“Yes,” I replied.

More reporters circled around.

“Who did you vote for?” Another reporter asked me.

“I’m not going to say,” I answered.

“No?” A few said, seeming to look startled. “Why not?”

Now, a television crew had arrived and pointed their camera my way!  I couldn’t imagine what far-off television program might end up with the footage, but looked upon the whole scene as an opportunity.

“This is the United States of America,” I said patiently. “We don’t have to say who we will vote for, nor who we have voted for. Our vote is private and entirely our own.”

“Oh.  Oh.” The first reporter nodded, but still looked puzzled.  “What do you think of this kind of system?”

I smiled. “I love it. I absolutely love it.”

The reporters seemed satisfied with this, and in a blink, they and the camera crew moved on to another voter.

I think of this now that I’ve lived with the stresses of multiple chronic illnesses, the ups and downs of a personal life that needs calm but sometimes gets more upheaval due to illness than is healthy. Through many election cycles, now, I’ve tried to avoid the added stresses that come with engaging attention on external conflict – and campaign seasons bring more than their share of this!  So, I’ve stuck to my response, as broadcast somewhere long ago – I will vote, but I don’t have to say for whom. Not before, and not after. And I don’t have to get swept up in the heightened drama, angst, or conflict that’s swirling about in the news and elsewhere up to and through November. Simply, I prefer to preserve my inner calm, protect my stress-sensitive health, and fill my mind and heart with good things, Godly things, and thus not backslide because of external pressures.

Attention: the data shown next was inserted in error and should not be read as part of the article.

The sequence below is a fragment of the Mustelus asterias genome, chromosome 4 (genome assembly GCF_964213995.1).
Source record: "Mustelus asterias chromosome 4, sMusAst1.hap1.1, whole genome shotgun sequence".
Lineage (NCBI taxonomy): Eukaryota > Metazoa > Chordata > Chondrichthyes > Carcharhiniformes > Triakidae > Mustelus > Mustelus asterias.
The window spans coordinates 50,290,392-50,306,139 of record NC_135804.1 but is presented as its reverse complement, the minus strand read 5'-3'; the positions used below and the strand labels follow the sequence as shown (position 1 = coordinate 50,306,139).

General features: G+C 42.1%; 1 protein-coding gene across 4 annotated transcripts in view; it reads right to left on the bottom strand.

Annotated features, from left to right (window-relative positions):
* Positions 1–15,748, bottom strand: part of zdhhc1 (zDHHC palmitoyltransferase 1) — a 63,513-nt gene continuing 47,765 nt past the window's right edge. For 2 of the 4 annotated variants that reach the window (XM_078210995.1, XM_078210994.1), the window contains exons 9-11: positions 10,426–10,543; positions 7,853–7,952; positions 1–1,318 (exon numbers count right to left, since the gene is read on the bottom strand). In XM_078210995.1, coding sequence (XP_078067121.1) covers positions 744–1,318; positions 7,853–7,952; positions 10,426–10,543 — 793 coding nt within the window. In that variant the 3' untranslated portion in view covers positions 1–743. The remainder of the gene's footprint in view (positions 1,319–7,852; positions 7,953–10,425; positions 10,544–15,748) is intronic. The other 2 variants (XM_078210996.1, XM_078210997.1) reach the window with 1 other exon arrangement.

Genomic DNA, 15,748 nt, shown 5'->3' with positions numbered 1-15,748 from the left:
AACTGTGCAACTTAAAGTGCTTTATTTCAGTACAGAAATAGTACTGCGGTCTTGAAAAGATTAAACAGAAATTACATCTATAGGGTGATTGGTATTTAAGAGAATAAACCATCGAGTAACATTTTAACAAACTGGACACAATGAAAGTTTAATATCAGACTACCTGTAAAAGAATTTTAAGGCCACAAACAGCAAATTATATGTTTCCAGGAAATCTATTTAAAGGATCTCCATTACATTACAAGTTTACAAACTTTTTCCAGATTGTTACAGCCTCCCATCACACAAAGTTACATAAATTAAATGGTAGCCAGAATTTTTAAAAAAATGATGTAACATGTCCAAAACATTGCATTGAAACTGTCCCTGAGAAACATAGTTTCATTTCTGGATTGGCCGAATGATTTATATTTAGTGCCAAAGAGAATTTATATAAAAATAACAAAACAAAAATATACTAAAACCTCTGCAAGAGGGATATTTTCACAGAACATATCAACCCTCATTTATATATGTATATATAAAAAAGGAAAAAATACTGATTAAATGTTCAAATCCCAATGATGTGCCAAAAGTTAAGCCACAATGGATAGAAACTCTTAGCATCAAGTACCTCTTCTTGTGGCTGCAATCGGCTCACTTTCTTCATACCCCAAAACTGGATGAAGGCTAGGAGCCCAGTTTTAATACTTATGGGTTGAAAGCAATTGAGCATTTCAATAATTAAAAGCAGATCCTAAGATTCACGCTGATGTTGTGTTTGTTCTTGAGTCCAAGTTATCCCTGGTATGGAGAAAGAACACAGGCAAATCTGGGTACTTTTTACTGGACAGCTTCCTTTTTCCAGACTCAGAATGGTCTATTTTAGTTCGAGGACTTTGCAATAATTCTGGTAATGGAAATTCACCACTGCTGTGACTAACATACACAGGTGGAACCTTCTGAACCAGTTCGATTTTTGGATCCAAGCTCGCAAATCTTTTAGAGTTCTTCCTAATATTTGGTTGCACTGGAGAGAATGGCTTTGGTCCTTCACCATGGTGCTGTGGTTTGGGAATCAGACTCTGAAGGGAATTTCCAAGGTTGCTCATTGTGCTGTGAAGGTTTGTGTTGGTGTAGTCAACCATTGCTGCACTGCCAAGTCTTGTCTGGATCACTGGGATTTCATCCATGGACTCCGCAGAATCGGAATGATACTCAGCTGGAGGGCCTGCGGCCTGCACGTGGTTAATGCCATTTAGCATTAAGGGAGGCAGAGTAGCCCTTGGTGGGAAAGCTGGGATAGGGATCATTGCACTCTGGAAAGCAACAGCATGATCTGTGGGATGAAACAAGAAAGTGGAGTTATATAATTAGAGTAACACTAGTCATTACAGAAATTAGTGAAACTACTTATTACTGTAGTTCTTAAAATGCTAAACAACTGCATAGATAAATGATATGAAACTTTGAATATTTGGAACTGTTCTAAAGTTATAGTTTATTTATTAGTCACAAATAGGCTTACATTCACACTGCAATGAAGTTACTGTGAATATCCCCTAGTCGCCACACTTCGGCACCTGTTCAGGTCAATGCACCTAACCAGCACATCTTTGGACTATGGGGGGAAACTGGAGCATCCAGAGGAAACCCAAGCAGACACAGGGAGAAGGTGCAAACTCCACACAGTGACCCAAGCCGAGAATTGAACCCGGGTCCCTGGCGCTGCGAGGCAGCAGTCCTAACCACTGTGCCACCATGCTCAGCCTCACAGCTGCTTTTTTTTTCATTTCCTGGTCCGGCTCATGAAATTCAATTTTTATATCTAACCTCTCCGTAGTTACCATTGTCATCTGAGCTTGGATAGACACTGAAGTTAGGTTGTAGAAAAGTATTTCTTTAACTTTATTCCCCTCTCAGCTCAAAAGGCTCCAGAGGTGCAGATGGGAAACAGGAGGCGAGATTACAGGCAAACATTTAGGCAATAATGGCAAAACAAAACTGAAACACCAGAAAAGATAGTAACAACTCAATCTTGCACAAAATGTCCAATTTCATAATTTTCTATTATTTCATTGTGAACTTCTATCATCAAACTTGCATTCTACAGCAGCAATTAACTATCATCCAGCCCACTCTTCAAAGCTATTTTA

There are good friends with whom I discuss the current state of “the race for the White House” and other political concerns. But more important to me is that everyone know where I stand on faith, Jesus, Scripture, and the importance of prayer and church. This is the aim, after all, of a life focused on God. And believe me, it makes for much less stress and much more grace!